Reasoning – How Do You Make Decisions
We all make decisions based on the information we have to hand and the experiences we have under the same or similar circumstances. For example, if I was bullied by someone with red hair and freckles, I may conclude that all people with red hair are freckles are bullies. The information is true; however it is not a logical conclusion to arrive at.
We tend to create assumptions about certain situations we have experienced, whether the information is erroneous or not, and then we base our decision on that information.
In philosophy there are two main forms of reasoning.
Inductive reasoning is similar to the example above. We arrive at our decisions through a process of generalizations and events we have witnessed. While the information is true, it allows for incorrect conclusions. For example; John is overweight and has two children, therefore all men who are overweight have two children. The conclusion is not logical even although the initial information is correct.
This process is used to arrive at a decision through a process of deduction. This allows for a process of logically looking at all the information available and deducing the most likely outcome. For example; Lillie's are white, and Lillie's are flowers, therefore some flowers are white. Deductive reasoning is used when working out theories and scientific research.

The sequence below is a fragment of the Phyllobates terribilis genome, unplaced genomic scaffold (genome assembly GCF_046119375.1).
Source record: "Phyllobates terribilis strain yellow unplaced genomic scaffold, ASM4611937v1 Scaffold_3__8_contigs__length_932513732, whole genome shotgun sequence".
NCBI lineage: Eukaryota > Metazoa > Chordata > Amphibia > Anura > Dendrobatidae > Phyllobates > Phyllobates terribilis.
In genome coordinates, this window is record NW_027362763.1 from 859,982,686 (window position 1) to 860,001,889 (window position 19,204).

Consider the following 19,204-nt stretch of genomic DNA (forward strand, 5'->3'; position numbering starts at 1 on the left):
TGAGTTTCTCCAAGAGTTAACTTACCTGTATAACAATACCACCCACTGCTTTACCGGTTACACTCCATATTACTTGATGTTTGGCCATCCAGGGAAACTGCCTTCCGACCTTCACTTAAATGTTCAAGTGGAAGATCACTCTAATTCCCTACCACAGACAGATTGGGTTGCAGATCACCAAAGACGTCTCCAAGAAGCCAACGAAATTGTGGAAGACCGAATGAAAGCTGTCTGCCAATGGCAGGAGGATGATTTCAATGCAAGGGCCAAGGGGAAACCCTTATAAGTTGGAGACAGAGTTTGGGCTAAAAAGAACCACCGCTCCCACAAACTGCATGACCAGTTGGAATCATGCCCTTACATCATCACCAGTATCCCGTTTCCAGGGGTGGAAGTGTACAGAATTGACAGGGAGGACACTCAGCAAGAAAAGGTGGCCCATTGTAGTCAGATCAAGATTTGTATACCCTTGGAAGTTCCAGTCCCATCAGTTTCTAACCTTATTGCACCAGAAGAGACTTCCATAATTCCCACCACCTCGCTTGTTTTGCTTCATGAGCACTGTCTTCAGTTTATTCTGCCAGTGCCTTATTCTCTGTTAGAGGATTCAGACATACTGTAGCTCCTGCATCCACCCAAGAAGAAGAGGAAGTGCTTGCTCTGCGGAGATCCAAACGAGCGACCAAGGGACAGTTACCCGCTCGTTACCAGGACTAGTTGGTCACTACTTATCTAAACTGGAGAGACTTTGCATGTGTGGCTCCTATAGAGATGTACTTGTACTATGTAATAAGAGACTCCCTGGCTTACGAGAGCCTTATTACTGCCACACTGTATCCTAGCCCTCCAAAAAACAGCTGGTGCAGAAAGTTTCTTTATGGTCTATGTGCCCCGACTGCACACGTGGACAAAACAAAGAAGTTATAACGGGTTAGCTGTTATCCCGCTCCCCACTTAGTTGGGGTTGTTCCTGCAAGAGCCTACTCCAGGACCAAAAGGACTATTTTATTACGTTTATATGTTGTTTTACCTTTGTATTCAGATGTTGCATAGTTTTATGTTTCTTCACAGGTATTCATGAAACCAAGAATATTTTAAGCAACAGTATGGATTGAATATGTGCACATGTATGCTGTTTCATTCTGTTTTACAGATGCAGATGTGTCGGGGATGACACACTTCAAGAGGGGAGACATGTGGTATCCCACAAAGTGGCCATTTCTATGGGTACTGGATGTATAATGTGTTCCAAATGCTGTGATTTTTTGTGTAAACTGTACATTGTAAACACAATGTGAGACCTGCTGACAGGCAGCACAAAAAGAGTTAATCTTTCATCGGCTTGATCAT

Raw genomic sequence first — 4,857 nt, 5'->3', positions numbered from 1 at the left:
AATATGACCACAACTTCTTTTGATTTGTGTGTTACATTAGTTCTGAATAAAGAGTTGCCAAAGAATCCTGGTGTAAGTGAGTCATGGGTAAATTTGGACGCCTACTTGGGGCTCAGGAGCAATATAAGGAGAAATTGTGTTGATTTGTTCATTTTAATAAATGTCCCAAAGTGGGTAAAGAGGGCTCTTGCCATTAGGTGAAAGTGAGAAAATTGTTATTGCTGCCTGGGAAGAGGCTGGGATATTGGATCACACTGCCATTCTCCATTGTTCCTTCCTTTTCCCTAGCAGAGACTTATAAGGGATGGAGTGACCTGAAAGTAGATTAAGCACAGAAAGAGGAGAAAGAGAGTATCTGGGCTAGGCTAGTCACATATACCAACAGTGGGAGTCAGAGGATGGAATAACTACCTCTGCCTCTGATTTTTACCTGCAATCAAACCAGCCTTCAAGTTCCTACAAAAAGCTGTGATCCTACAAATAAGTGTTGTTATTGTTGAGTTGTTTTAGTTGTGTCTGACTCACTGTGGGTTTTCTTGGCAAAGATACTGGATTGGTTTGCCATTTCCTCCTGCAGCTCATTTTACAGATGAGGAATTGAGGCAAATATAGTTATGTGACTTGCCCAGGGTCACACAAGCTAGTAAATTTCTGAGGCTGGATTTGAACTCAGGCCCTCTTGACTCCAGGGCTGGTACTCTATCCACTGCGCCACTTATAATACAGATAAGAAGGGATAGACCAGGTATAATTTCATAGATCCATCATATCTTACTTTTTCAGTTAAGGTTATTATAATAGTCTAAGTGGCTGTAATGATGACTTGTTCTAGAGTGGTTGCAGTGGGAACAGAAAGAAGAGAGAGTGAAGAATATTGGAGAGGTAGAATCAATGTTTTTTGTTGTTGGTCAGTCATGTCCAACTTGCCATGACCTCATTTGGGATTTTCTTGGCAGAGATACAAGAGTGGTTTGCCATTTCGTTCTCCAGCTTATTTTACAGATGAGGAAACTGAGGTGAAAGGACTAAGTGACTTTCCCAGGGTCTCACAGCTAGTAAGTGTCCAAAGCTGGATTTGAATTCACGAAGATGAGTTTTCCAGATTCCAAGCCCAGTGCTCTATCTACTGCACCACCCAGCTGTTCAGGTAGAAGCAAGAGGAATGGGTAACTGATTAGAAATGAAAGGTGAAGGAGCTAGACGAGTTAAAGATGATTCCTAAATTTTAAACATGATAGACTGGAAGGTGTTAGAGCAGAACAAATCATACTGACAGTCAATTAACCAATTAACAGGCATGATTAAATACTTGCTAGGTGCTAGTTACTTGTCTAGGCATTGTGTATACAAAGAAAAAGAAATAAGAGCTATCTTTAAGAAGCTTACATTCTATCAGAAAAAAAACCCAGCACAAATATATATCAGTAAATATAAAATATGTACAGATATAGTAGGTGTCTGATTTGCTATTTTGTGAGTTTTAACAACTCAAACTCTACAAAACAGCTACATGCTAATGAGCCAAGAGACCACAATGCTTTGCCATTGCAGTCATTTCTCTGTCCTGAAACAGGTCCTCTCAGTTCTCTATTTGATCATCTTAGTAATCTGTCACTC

Whenever we are making a decision, the truth and feasibility of the conclusion we arrive at is dependent on the initial questions being pondered. If we are trying to reason and decide which career path to take, we need to start from the premise of what is actually possible, realistic and accessible. If you want to be a photographer for example, and base all your dreams on that as an immediate outcome, but have never used a camera before, it is unlikely that you will be considered for employment in photography.
What process do you use when making a decision? I know that most of us will look at past experiences, remember the outcome and what we did in that situation and repeat it in the new situation.
This may sound logical and the proper course of action. However, the funny thing is that we continue these behaviors without thought of the outcome that was achieved. We repeat the same process whether it brought the desired outcome or not. The process of familiarity tends to bring us to the conclusions we arrive at, which may conclude the same outcome as another person.
This is more likely if another person has a similar confirmation bias to you. However the process of reasoning is based on information and experiences unique to us, making individual thought process's unique to us.
Since familiarity leads us to the same conclusions, perhaps taking the lass familiar route will bring new experiences and new outcomes. Henry Ford put it like this; "If you always do what you've always done, you'll always get what you've always got."
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